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2nd Issue 2006

Feature Articles
1. “Centre for Food Safety” take us to “eating with confidence”

As the Chinese saying goes, “Food is people’s paramount concern”. “Eating with confidence” is one major prerequisite for people to enjoy a happy life. The Centre for Food Safety (CFS) has been established under the Food and Environmental Hygiene Department (FEHD) with this important mission in mind. What is the CFS going to do with “eating with confidence”? Follow me, the Reporter Miss Belittle, and I will tell you why.

Structure of the CFS

There has been increasing public concern over food safety. In view of the urgent need to strengthen the food safety regulatory functions and in response to the higher expectation of the community, the CFS was established on 2 May 2006 under FEHD by subsuming the existing “Food Surveillance and Control Division” and the “Risk Assessment and Communication Division”. A Controller, Centre for Food Safety has been appointed to take charge of its operation.

The Controller, Dr MAK Sin-ping, takes the helm and overall management of the Centre. Dr MAK is well-versed in the work of public health and food safety. She joined the Government as a Medical and Health Officer in 1978 and was promoted to the Assistant Director of Health in 1995 and Deputy Director of Health in 2000. She became the Deputy Director (Food and Public Health) of FEHD in 2001.

“My main duties are to establish goals and formulate strategies, implement food safety measures and to lead high level negotiations and liaison with the Mainland and overseas food authorities on food safety matters that have local implications,” Dr MAK said.

Facing with increasing expectations of the public, how can CFS raise the standards of their services? Dr MAK told Reporter Miss Belittle that the CFS would recruit more staff, including food safety experts, to strengthen its professional team to cope with the increasing workload of the Centre in areas of food surveillance, handling of food complaints, reviewing and updating of food standards and enhancing risk assessment and communication.

How does the CFS strengthen consultation and communication?

As food technology has been rapidly evolving, food safety standards require constant review and updating, while the methods of and channels for risk communication have to make progress with time as well. To put the best brains together, the CFS will enhance the existing consultative structure by enlisting people from many sectors to strengthen communication with the trade and the public. An Expert Committee on Food Safety, according to Dr MAK, will be established in the next few months. The Committee will be broadly represented, comprising academics, professionals, food experts, trade representatives and consumers. The Committee will provide advice on formulation of food safety measures and review of food safety standards in light of international practices, trends and development. Through various channels such as seminars/talks, meetings, publications, websites etc, the CFS will also strengthen communication and foster exchanges with relevant stakeholders including academic institutions, professional bodies, trade representatives and consumers.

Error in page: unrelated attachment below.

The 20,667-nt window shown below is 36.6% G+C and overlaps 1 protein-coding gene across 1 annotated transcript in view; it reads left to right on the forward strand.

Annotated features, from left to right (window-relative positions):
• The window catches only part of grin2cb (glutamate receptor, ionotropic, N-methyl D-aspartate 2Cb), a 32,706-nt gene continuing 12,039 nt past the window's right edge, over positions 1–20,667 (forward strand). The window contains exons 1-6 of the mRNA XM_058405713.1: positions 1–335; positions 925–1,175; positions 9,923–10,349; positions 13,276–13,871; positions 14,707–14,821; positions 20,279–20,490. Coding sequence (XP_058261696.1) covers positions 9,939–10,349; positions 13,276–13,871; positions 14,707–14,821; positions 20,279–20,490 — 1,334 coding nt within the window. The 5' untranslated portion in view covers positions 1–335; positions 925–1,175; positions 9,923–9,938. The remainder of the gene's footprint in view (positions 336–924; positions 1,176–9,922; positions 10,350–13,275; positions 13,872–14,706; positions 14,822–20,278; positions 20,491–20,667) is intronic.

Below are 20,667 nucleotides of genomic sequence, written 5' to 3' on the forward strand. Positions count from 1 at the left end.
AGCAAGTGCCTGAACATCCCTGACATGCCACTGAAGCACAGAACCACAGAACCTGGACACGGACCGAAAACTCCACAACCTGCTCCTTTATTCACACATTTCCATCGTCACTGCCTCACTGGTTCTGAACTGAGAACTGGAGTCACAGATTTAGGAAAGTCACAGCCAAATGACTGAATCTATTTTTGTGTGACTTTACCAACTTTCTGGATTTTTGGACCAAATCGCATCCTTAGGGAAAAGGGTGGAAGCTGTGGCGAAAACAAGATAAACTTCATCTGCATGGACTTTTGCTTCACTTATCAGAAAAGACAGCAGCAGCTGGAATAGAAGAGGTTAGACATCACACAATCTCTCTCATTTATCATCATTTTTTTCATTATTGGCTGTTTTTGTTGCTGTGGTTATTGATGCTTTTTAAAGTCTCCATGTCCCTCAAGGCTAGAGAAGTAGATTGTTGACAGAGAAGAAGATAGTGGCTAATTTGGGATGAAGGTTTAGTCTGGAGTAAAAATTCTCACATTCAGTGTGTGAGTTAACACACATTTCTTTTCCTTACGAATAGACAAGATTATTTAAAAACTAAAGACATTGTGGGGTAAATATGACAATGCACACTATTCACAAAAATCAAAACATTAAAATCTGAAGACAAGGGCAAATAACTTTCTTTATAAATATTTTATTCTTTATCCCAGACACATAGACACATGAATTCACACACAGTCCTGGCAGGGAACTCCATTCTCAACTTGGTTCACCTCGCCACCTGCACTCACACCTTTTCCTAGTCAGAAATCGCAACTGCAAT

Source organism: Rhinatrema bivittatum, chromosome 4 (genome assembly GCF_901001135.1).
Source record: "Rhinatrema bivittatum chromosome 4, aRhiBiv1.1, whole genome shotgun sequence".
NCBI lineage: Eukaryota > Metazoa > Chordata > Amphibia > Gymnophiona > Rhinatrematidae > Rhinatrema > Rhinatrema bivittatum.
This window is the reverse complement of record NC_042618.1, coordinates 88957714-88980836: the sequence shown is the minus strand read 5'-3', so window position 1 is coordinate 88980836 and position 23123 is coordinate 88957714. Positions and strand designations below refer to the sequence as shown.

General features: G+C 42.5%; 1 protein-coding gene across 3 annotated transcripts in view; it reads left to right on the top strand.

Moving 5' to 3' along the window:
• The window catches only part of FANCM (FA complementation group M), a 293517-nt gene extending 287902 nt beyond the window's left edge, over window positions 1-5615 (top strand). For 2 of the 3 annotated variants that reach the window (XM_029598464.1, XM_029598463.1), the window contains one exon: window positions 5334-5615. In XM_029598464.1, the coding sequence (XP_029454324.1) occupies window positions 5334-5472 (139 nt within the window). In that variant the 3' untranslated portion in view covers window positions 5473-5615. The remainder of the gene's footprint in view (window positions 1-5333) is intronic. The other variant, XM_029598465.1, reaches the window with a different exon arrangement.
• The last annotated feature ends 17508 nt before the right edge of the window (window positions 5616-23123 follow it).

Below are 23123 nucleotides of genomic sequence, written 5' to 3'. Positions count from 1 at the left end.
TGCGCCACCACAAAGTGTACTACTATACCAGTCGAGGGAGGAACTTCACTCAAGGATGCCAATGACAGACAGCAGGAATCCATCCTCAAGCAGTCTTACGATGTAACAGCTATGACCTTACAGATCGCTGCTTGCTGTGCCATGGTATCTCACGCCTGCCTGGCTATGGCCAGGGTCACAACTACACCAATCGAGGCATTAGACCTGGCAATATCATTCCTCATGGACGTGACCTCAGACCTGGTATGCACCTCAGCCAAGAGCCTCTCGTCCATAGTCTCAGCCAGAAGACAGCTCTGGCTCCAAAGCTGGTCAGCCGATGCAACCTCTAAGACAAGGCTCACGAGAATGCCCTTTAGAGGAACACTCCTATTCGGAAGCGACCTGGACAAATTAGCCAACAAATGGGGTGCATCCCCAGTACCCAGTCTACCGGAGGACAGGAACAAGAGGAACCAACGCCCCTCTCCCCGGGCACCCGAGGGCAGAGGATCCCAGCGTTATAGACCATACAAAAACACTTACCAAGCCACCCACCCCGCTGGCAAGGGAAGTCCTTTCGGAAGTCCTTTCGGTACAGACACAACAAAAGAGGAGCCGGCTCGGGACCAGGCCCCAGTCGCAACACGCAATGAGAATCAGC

How to strengthen communication with Mainland and overseas authorities?

Control at source has been a hot topic recently. “As the Mainland is our major supplier of poultry, livestock, aquaculture produce and other foodstuffs, the CFS will strengthen contact and cooperation with relevant Mainland authorities, including the State General Administration of Quality Supervision, Inspection and Quarantine, Ministry of Agriculture, Ministry of Commerce, local Entry-Exit Inspection and Quarantine Bureaux, the Guangdong Provincial Government and the Shenzhen Municipal Government, so that we can promptly deal with any food safety matters that may have cross-border implications,” Dr Mak said. The CFS will also strengthen communication with other countries and areas that export foodstuff to Hong Kong to ensure that all imported food will comply with our food safety standards.

With the establishment of the CFS, I, the Reporter Miss Belittle, just like many other citizens in Hong Kong, have high expectations of the CFS formed by a multi-disciplinary professional team to further enhance the food safety standards of Hong Kong.

 

2. Regulatory Control on Pesticide Residues in Vegetables

Proper use of pesticide on vegetables can improve crop quality and reduce harmful effects of the pests. However, if pesticide is used improperly, consumers may ingest excessive amount of pesticide which affects their health and may lead to acute food poisoning with symptoms such as vomiting, diarrhoea, abdominal pain, dizziness and numbness. In severe cases, the victim may even have difficulties in breathing, blurred vision and convulsion. Prolonged consumption of vegetables with excessive pesticides may also damage the nervous system or other organs such as the liver and kidneys. Some pesticides may be transferred via the placenta or breast feeding, thereby affecting development of the baby.

The use of pesticide will inevitably leave some residues on the crops. However, if pesticide is used properly, the residual level would be small and consumption of these vegetables will not affect health. Excessive pesticide residue can arise from several causes, including excessive use of pesticide, insufficient time for pesticide to decompose before harvesting as well as environmental contamination. Pesticide residual problems are more commonly seen in leafy vegetables such as Chinese flowering cabbage, Chinese white cabbage, spinach, water spinach, garland chrysanthemum, matrimony vine and Chinese kale.